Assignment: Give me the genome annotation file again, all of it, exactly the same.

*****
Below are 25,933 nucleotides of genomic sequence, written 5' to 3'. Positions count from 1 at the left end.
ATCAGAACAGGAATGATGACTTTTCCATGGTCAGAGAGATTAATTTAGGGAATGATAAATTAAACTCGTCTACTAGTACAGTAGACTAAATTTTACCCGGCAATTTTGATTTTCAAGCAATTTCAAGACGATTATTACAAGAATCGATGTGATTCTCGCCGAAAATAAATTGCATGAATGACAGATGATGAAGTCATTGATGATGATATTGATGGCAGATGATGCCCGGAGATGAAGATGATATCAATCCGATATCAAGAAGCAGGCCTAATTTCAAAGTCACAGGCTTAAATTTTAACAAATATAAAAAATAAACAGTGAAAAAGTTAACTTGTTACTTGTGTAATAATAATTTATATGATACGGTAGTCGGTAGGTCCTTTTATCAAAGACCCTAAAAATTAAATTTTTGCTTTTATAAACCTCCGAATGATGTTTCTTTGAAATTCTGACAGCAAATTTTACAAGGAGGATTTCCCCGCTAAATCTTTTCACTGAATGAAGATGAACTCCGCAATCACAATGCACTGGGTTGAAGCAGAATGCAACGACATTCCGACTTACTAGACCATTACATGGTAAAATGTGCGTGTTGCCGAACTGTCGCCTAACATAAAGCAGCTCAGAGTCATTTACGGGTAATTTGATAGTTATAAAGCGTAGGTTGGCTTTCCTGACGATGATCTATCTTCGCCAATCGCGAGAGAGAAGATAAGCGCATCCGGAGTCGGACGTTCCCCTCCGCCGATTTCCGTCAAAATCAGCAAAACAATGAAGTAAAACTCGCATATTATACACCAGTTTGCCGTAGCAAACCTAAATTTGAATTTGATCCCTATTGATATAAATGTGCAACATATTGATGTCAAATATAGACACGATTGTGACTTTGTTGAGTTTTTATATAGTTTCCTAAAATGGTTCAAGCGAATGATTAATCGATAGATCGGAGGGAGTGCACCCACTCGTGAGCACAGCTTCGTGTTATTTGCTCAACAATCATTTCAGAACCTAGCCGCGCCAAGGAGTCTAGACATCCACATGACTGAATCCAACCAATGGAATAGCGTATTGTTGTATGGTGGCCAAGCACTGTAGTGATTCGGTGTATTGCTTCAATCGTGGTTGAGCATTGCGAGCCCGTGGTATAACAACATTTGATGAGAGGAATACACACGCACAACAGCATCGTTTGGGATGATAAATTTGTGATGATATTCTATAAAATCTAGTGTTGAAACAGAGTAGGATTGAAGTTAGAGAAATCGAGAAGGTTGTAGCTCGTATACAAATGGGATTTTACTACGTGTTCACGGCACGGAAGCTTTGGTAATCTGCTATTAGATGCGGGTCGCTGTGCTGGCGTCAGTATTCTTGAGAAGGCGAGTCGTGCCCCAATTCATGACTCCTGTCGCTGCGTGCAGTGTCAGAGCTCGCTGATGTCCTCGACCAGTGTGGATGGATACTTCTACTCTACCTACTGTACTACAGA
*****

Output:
Below are 25,933 nucleotides of genomic sequence, written 5' to 3'. Positions count from 1 at the left end.
ATCAGAACAGGAATGATGACTTTTCCATGGTCAGAGAGATTAATTTAGGGAATGATAAATTAAACTCGTCTACTAGTACAGTAGACTAAATTTTACCCGGCAATTTTGATTTTCAAGCAATTTCAAGACGATTATTACAAGAATCGATGTGATTCTCGCCGAAAATAAATTGCATGAATGACAGATGATGAAGTCATTGATGATGATATTGATGGCAGATGATGCCCGGAGATGAAGATGATATCAATCCGATATCAAGAAGCAGGCCTAATTTCAAAGTCACAGGCTTAAATTTTAACAAATATAAAAAATAAACAGTGAAAAAGTTAACTTGTTACTTGTGTAATAATAATTTATATGATACGGTAGTCGGTAGGTCCTTTTATCAAAGACCCTAAAAATTAAATTTTTGCTTTTATAAACCTCCGAATGATGTTTCTTTGAAATTCTGACAGCAAATTTTACAAGGAGGATTTCCCCGCTAAATCTTTTCACTGAATGAAGATGAACTCCGCAATCACAATGCACTGGGTTGAAGCAGAATGCAACGACATTCCGACTTACTAGACCATTACATGGTAAAATGTGCGTGTTGCCGAACTGTCGCCTAACATAAAGCAGCTCAGAGTCATTTACGGGTAATTTGATAGTTATAAAGCGTAGGTTGGCTTTCCTGACGATGATCTATCTTCGCCAATCGCGAGAGAGAAGATAAGCGCATCCGGAGTCGGACGTTCCCCTCCGCCGATTTCCGTCAAAATCAGCAAAACAATGAAGTAAAACTCGCATATTATACACCAGTTTGCCGTAGCAAACCTAAATTTGAATTTGATCCCTATTGATATAAATGTGCAACATATTGATGTCAAATATAGACACGATTGTGACTTTGTTGAGTTTTTATATAGTTTCCTAAAATGGTTCAAGCGAATGATTAATCGATAGATCGGAGGGAGTGCACCCACTCGTGAGCACAGCTTCGTGTTATTTGCTCAACAATCATTTCAGAACCTAGCCGCGCCAAGGAGTCTAGACATCCACATGACTGAATCCAACCAATGGAATAGCGTATTGTTGTATGGTGGCCAAGCACTGTAGTGATTCGGTGTATTGCTTCAATCGTGGTTGAGCATTGCGAGCCCGTGGTATAACAACATTTGATGAGAGGAATACACACGCACAACAGCATCGTTTGGGATGATAAATTTGTGATGATATTCTATAAAATCTAGTGTTGAAACAGAGTAGGATTGAAGTTAGAGAAATCGAGAAGGTTGTAGCTCGTATACAAATGGGATTTTACTACGTGTTCACGGCACGGAAGCTTTGGTAATCTGCTATTAGATGCGGGTCGCTGTGCTGGCGTCAGTATTCTTGAGAAGGCGAGTCGTGCCCCAATTCATGACTCCTGTCGCTGCGTGCAGTGTCAGAGCTCGCTGATGTCCTCGACCAGTGTGGATGGATACTTCTACTCTACCTACTGTACTACAGA